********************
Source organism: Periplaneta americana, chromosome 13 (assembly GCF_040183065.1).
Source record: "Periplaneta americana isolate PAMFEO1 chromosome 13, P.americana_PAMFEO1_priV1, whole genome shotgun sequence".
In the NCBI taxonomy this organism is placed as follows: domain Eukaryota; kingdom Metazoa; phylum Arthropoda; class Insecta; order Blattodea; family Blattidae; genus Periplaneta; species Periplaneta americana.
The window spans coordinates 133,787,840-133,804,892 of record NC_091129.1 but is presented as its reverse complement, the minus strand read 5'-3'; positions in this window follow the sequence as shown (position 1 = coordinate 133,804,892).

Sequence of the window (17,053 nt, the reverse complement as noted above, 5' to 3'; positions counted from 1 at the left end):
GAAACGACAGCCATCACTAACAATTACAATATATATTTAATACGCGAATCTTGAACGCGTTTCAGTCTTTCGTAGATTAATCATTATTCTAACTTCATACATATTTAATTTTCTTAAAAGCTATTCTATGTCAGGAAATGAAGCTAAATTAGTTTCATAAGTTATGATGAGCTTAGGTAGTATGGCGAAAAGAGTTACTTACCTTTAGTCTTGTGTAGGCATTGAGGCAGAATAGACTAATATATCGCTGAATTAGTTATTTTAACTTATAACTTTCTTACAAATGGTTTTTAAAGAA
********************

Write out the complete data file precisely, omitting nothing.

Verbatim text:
Source organism: Periplaneta americana, chromosome 13 (assembly GCF_040183065.1).
Source record: "Periplaneta americana isolate PAMFEO1 chromosome 13, P.americana_PAMFEO1_priV1, whole genome shotgun sequence".
In the NCBI taxonomy this organism is placed as follows: domain Eukaryota; kingdom Metazoa; phylum Arthropoda; class Insecta; order Blattodea; family Blattidae; genus Periplaneta; species Periplaneta americana.
The window spans coordinates 133,787,840-133,804,892 of record NC_091129.1 but is presented as its reverse complement, the minus strand read 5'-3'; positions in this window follow the sequence as shown (position 1 = coordinate 133,804,892).

Sequence of the window (17,053 nt, the reverse complement as noted above, 5' to 3'; positions counted from 1 at the left end):
GAAACGACAGCCATCACTAACAATTACAATATATATTTAATACGCGAATCTTGAACGCGTTTCAGTCTTTCGTAGATTAATCATTATTCTAACTTCATACATATTTAATTTTCTTAAAAGCTATTCTATGTCAGGAAATGAAGCTAAATTAGTTTCATAAGTTATGATGAGCTTAGGTAGTATGGCGAAAAGAGTTACTTACCTTTAGTCTTGTGTAGGCATTGAGGCAGAATAGACTAATATATCGCTGAATTAGTTATTTTAACTTATAACTTTCTTACAAATGGTTTTTAAAGAA